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This Week at NASA | This Week at NASA: Langley Centennial Celebration, More

Uploaded 12/02/2016

This Week at NASA: Langley Centennial Celebration, More

On Dec. 1, NASA Administrator Charlie Bolden helped kick off a yearlong centennial celebration for the agency’s Langley Research Center in Hampton, Virginia with several events highlighting the work of the African American women of Langley’s West Computing Unit. These mathematicians performed critical calculations for several historic NASA space missions in the early days of America’s space program, and their story is told in the book, “Hidden Figures,” by author Margot Lee Shetterly and the upcoming 20th Century Fox movie of the same name. It was also discussed during a NASA education event at Langley featuring Bolden, the film’s director Ted Melfi, NASA’s Chief Historian Bill Barry, and Langley electro-optics engineer Julie Williams-Byrd – a modern-day NASA figure using science, technology, engineering and mathematics, or STEM — skills to make an impact. Later that evening, a VIP social and screenings of the film took place at nearby Virginia Air & Space Center. The women featured in Hidden Figures – Katherine Johnson, Mary Jackson and Dorothy Vaughan – known as “human computers,” helped put John Glenn in orbit, and helped Neil Armstrong and other astronauts land on the moon. Also, Cassini’s Ring-Grazing Orbit around Saturn, Next Space Station Crew Previews Mission, and Russian Cargo Ship Experiences Anomaly after Launch!

Langley Centennial Celebration Highlights Hidden Figures

On Dec. 1, NASA Administrator Charlie Bolden helped kick off a yearlong centennial celebration for the agency’s Langley Research Center in Hampton, Virginia with several events highlighting the work of the African American women of Langley’s West Computing Unit. These mathematicians performed critical calculations for several historic NASA space missions in the early days of America’s space program, and their story is told in the book, “Hidden Figures,” by author Margot Lee Shetterly and the upcoming 20th Century Fox movie of the same name. It was also discussed during a NASA education event at Langley featuring Bolden, the film’s director Ted Melfi, NASA’s Chief Historian Bill Barry, and Langley electro-optics engineer Julie Williams-Byrd – a modern-day NASA figure using science, technology, engineering and mathematics, or STEM — skills to make an impact. Later that evening, a VIP social and screenings of the film took place at nearby Virginia Air & Space Center. The women featured in Hidden Figures – Katherine Johnson, Mary Jackson and Dorothy Vaughan – known as “human computers,” helped put John Glenn in orbit, and helped Neil Armstrong and other astronauts land on the moon.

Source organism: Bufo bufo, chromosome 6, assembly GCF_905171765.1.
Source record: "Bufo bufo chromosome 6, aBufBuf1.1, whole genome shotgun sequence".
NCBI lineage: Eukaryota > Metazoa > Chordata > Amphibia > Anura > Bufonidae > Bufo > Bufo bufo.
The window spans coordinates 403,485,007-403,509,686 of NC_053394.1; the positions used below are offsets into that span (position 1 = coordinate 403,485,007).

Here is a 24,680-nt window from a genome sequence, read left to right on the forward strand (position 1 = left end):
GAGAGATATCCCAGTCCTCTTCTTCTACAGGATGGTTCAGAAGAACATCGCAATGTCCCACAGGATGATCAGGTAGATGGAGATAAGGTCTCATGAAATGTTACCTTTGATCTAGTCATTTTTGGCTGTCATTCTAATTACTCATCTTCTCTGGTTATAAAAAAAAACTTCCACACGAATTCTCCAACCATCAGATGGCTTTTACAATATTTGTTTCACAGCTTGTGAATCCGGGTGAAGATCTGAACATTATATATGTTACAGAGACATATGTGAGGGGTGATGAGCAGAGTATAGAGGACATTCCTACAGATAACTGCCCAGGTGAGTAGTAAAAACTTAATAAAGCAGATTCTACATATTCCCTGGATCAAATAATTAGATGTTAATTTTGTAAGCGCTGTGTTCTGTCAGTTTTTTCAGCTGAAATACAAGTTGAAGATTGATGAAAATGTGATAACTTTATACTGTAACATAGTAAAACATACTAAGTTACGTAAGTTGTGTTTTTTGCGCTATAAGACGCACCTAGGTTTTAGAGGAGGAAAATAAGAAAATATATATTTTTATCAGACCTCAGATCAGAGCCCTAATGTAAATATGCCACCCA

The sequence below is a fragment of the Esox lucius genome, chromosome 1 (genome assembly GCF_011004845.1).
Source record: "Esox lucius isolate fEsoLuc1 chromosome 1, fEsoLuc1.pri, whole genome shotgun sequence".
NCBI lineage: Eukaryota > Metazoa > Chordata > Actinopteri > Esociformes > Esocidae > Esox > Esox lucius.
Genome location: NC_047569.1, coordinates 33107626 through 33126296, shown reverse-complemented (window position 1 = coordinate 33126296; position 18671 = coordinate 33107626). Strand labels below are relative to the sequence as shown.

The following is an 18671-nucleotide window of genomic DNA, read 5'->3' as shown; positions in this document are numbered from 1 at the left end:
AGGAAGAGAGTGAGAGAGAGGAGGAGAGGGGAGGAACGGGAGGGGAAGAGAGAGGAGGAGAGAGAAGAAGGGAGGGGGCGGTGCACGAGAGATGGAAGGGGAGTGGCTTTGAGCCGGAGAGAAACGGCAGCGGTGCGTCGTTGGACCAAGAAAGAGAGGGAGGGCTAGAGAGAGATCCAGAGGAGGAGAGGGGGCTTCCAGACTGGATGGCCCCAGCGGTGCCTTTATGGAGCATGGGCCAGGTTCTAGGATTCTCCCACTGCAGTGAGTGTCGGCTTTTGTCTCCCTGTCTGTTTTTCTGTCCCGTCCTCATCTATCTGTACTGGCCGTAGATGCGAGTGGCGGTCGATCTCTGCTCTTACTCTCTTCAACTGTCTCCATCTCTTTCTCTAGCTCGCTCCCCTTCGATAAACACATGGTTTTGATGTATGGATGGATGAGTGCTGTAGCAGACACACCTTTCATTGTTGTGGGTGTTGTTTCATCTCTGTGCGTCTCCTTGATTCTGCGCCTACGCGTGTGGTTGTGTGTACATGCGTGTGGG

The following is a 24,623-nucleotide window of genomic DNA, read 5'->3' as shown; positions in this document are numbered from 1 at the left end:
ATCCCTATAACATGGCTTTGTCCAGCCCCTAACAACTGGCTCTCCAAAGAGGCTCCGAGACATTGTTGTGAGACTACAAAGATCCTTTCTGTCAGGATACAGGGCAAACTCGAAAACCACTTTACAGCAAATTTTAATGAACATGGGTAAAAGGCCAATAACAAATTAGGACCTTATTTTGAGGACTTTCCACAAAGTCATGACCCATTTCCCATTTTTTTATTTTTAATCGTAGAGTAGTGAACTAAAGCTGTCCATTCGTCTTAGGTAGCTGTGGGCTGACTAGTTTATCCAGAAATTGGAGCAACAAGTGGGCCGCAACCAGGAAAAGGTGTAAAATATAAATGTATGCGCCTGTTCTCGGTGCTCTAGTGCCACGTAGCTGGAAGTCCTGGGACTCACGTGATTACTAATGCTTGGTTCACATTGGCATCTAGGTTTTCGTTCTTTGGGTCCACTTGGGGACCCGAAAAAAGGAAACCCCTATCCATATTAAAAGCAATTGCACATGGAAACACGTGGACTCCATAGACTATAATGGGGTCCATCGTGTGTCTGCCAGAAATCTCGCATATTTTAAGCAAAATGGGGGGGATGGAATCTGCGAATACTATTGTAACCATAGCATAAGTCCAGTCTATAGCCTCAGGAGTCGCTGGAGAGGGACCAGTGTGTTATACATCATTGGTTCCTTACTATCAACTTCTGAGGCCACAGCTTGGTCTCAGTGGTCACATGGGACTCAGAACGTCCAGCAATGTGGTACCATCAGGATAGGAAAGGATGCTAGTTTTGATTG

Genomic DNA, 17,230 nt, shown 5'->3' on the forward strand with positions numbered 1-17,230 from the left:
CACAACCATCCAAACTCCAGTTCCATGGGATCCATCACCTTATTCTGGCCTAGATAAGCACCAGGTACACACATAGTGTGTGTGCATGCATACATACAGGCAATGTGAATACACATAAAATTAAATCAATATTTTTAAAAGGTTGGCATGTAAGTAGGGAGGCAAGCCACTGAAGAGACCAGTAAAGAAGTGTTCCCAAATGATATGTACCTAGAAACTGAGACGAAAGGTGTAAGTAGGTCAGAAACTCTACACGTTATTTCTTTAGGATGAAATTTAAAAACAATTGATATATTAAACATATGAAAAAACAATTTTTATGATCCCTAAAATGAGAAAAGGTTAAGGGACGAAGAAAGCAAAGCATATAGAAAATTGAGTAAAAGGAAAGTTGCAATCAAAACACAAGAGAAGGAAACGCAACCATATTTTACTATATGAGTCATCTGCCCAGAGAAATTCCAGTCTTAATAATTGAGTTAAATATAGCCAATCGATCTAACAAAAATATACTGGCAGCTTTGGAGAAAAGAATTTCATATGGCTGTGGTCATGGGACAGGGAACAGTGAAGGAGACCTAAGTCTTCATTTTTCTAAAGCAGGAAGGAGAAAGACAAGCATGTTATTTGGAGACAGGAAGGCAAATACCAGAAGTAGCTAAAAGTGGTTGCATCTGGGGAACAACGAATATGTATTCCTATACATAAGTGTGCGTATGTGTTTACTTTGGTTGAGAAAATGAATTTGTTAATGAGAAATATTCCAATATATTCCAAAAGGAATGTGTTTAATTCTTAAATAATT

Cassini’s Ring-Grazing Orbit around Saturn

On Nov. 30, NASA’s Cassini spacecraft began its so-called “ring-grazing orbits” around Saturn. The orbital path will take Cassini high over and under the poles of Saturn and through the unexplored region at the outer edge of the planet’s main rings. On many of these passes, Cassini’s instruments will attempt to directly sample particles and molecules of faint gases found close to the rings and collect unprecedented views of some of the small moons that orbit in or near the edges of the rings. In April 2017, Cassini will begin the grand finale phase of its mission — passing as close as 1,012 miles above the clouds as it dives repeatedly through the narrow gap between Saturn and its rings before making its mission-ending plunge into the planet’s atmosphere on Sept. 15.

Next Space Station Crew Previews Mission

During a Nov. 30 news conference at NASA’s Johnson Space Center in Houston, Expedition 51 – the next crew headed to the International Space Station – previewed its upcoming mission. NASA astronaut Jack Fischer and cosmonaut Fyodor Yurchikhin of the Russian space agency Roscosmos – are targeted to launch to the station in late March from the Baikonur Cosmodrome in Kazakhstan to join other members of Expedition 51 already onboard the orbiting laboratory. Fischer and Yurchikhin will take part in approximately 250 research investigations during their planned five-month stay onboard the space station.

Russian Cargo Ship Experiences Anomaly after Launch

A Russian Progress cargo spacecraft launched on time Dec. 1 from the Baikonur Cosmodrome in Kazakhstan, but experienced an anomaly about six and a half minutes into its flight to the International Space Station, and was lost. The Progress was not carrying any supplies critical for the United States Operating Segment (USOS) of the station. The crew aboard the space station, including NASA’s Shane Kimbrough and Peggy Whitson, are safe, and both the Russian and U.S. segments of the station continue to operate normally with onboard supplies at good levels.

And that’s what’s up this week @NASA

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